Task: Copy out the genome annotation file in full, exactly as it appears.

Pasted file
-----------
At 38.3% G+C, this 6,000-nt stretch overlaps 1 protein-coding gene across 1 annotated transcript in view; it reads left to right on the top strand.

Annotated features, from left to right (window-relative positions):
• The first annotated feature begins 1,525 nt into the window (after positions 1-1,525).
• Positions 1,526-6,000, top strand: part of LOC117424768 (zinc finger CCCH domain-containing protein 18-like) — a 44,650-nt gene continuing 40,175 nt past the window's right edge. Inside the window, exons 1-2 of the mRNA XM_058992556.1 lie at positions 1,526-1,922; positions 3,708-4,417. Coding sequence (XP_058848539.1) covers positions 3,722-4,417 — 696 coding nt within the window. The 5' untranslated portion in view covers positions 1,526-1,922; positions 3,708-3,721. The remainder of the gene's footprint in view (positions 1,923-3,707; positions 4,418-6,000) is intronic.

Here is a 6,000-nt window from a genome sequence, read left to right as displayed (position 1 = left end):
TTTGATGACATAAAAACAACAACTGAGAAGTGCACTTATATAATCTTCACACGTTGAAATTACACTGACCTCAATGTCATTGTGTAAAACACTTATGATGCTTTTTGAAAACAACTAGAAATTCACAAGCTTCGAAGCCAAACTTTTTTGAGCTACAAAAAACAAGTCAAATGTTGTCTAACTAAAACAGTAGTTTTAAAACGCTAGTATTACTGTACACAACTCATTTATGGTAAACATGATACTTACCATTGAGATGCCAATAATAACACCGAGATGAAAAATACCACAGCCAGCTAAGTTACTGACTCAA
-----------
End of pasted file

At 38.3% G+C, this 6,000-nt stretch overlaps 1 protein-coding gene across 1 annotated transcript in view; it reads left to right on the top strand.

Annotated features, from left to right (window-relative positions):
• The first annotated feature begins 1,525 nt into the window (after positions 1-1,525).
• Positions 1,526-6,000, top strand: part of LOC117424768 (zinc finger CCCH domain-containing protein 18-like) — a 44,650-nt gene continuing 40,175 nt past the window's right edge. Inside the window, exons 1-2 of the mRNA XM_058992556.1 lie at positions 1,526-1,922; positions 3,708-4,417. Coding sequence (XP_058848539.1) covers positions 3,722-4,417 — 696 coding nt within the window. The 5' untranslated portion in view covers positions 1,526-1,922; positions 3,708-3,721. The remainder of the gene's footprint in view (positions 1,923-3,707; positions 4,418-6,000) is intronic.

Here is a 6,000-nt window from a genome sequence, read left to right as displayed (position 1 = left end):
TTTGATGACATAAAAACAACAACTGAGAAGTGCACTTATATAATCTTCACACGTTGAAATTACACTGACCTCAATGTCATTGTGTAAAACACTTATGATGCTTTTTGAAAACAACTAGAAATTCACAAGCTTCGAAGCCAAACTTTTTTGAGCTACAAAAAACAAGTCAAATGTTGTCTAACTAAAACAGTAGTTTTAAAACGCTAGTATTACTGTACACAACTCATTTATGGTAAACATGATACTTACCATTGAGATGCCAATAATAACACCGAGATGAAAAATACCACAGCCAGCTAAGTTACTGACTCAA